Back in elementary school, I had various teachers who assigned “essays” by giving a required topic and length. Later in college, I had professors who made similar assignments. Not surprisingly, a number of students in both instances looked for ways to pad their work in order to meet the length requirement.
Their goal, of course, was not to entertain the teacher or professor. They simply wanted to complete the assignment.
Most writers who aspire to sell their work aren’t length conscious, but I suspect few of us learned ways to keep our writing lean and focused.
Eliminating the innocuous “it was” falls under the category of tightening prose and is particularly important in controlling the pace of a piece of writing.
“It was” is not grammatically incorrect (and thus the “innocuous” label)—it’s just not needed in most instances. In all fairness, neither is he was, she was, or they were. These subject/verb combinations almost always follow a sentence that introduces the it or the he, the she, or the they. In essence, then, the pronoun/be verb combinations are redundant.
Examples may clarify the point:
- * He pulled out a knife. It was an old World War II relic he’d inherited from his grandfather.
- * Jill passed a distinguished gentlemen heading for the front desk. He was taller than her father and as broad-shouldered as Uncle Jack.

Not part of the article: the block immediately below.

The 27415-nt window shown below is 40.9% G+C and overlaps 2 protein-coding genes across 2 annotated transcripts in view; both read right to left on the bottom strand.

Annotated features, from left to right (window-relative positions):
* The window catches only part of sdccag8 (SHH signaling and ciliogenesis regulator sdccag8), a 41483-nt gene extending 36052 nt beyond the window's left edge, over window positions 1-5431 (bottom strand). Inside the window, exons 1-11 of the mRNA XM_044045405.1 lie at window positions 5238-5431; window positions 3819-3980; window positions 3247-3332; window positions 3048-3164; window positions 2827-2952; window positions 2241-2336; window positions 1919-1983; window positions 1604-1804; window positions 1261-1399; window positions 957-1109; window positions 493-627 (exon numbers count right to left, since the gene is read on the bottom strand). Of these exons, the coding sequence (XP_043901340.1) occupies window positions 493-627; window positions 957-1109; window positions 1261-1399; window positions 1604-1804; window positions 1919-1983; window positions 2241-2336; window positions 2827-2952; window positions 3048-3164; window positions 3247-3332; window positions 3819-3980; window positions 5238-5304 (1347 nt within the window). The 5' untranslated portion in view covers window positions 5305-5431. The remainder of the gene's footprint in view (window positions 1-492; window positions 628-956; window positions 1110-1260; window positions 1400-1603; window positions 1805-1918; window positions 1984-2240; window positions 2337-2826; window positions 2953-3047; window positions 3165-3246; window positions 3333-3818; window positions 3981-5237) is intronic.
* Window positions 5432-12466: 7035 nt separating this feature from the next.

- * As their mother looked on, the Dorsey twins walked up to the front door and knocked. They were each carrying a birthday present for their classmate.
- * Kelvin introduced himself to Mrs. Watson, his son’s third grade teacher. She was busy sorting papers at her desk and continued to work as they talked.
In most instances, a sentence beginning with a pronoun and a verb of being is describing or renaming the noun introduced in the previous sentence. So in the examples above, it renames knife, he renames gentleman, they renames twins, and she renames Mrs. Watson. Because of this close connection, however, the extra wordage is not needed.
In many cases, the sentence introduced by the pronoun/verb of being can be incorporated with the previous sentence. The simplest method is to replace the subject/verb with a comma:
- * He pulled out a knife, an old World War II relic he’d inherited from his grandfather.
Sometimes the descriptive material can be incorporated in the previous sentence as parenthetical material:
- * Jill passed a distinguished gentlemen—taller than her father and as broad-shouldered as Uncle Jack—heading for the front desk.
- * As their mother looked on, the Dorsey twins, each carrying a birthday present for their classmate, walked up to the front door and knocked.
Sometimes the material can be restructured in a more succinct way in an independent clause.
- * Kelvin introduced himself to Mrs. Watson, his son’s third grade teacher, who busily sorted papers at her desk while they talked.
Whichever method an author chooses or the context demands, eliminating the innocuous pronoun/verb of being combination trims deadwood from prose and contributes to a more lively pace.
One caution. The goal of good writing is not to create the fastest pace possible. At the same time, unnecessary words should not pad our prose.